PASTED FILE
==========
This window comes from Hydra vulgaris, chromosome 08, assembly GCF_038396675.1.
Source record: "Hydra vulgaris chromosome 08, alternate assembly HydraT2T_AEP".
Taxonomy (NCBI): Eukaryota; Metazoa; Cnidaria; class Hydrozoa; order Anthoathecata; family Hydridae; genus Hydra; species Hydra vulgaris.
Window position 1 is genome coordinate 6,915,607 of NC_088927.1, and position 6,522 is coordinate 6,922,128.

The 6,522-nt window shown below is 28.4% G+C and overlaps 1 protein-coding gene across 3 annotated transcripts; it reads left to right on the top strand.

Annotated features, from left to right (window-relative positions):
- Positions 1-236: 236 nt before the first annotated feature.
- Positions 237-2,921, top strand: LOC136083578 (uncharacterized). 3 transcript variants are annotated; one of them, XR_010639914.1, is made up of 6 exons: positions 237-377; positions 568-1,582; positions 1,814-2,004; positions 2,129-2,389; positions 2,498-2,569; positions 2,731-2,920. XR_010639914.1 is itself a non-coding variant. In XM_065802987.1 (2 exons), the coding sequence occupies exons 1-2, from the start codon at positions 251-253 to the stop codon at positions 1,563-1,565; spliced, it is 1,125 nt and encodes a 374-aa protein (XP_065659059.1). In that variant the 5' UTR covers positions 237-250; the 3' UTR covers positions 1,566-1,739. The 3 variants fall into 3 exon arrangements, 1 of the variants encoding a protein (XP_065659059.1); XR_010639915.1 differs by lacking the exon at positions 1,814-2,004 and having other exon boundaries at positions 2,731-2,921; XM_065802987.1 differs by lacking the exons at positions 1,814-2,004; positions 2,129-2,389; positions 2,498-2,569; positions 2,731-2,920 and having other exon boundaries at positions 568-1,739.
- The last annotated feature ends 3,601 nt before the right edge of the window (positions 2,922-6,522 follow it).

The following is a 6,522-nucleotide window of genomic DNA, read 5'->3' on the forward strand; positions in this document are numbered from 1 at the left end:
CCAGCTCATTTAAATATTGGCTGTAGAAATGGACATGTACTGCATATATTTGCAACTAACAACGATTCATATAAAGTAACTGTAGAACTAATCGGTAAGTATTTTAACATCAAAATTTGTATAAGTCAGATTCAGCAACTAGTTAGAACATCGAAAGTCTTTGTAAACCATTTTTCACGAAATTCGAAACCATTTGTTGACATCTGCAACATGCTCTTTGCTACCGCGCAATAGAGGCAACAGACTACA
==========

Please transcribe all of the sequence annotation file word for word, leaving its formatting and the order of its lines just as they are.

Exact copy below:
This window comes from Hydra vulgaris, chromosome 08, assembly GCF_038396675.1.
Source record: "Hydra vulgaris chromosome 08, alternate assembly HydraT2T_AEP".
Taxonomy (NCBI): Eukaryota; Metazoa; Cnidaria; class Hydrozoa; order Anthoathecata; family Hydridae; genus Hydra; species Hydra vulgaris.
Window position 1 is genome coordinate 6,915,607 of NC_088927.1, and position 6,522 is coordinate 6,922,128.

The 6,522-nt window shown below is 28.4% G+C and overlaps 1 protein-coding gene across 3 annotated transcripts; it reads left to right on the top strand.

Annotated features, from left to right (window-relative positions):
- Positions 1-236: 236 nt before the first annotated feature.
- Positions 237-2,921, top strand: LOC136083578 (uncharacterized). 3 transcript variants are annotated; one of them, XR_010639914.1, is made up of 6 exons: positions 237-377; positions 568-1,582; positions 1,814-2,004; positions 2,129-2,389; positions 2,498-2,569; positions 2,731-2,920. XR_010639914.1 is itself a non-coding variant. In XM_065802987.1 (2 exons), the coding sequence occupies exons 1-2, from the start codon at positions 251-253 to the stop codon at positions 1,563-1,565; spliced, it is 1,125 nt and encodes a 374-aa protein (XP_065659059.1). In that variant the 5' UTR covers positions 237-250; the 3' UTR covers positions 1,566-1,739. The 3 variants fall into 3 exon arrangements, 1 of the variants encoding a protein (XP_065659059.1); XR_010639915.1 differs by lacking the exon at positions 1,814-2,004 and having other exon boundaries at positions 2,731-2,921; XM_065802987.1 differs by lacking the exons at positions 1,814-2,004; positions 2,129-2,389; positions 2,498-2,569; positions 2,731-2,920 and having other exon boundaries at positions 568-1,739.
- The last annotated feature ends 3,601 nt before the right edge of the window (positions 2,922-6,522 follow it).

The following is a 6,522-nucleotide window of genomic DNA, read 5'->3' on the forward strand; positions in this document are numbered from 1 at the left end:
CCAGCTCATTTAAATATTGGCTGTAGAAATGGACATGTACTGCATATATTTGCAACTAACAACGATTCATATAAAGTAACTGTAGAACTAATCGGTAAGTATTTTAACATCAAAATTTGTATAAGTCAGATTCAGCAACTAGTTAGAACATCGAAAGTCTTTGTAAACCATTTTTCACGAAATTCGAAACCATTTGTTGACATCTGCAACATGCTCTTTGCTACCGCGCAATAGAGGCAACAGACTACA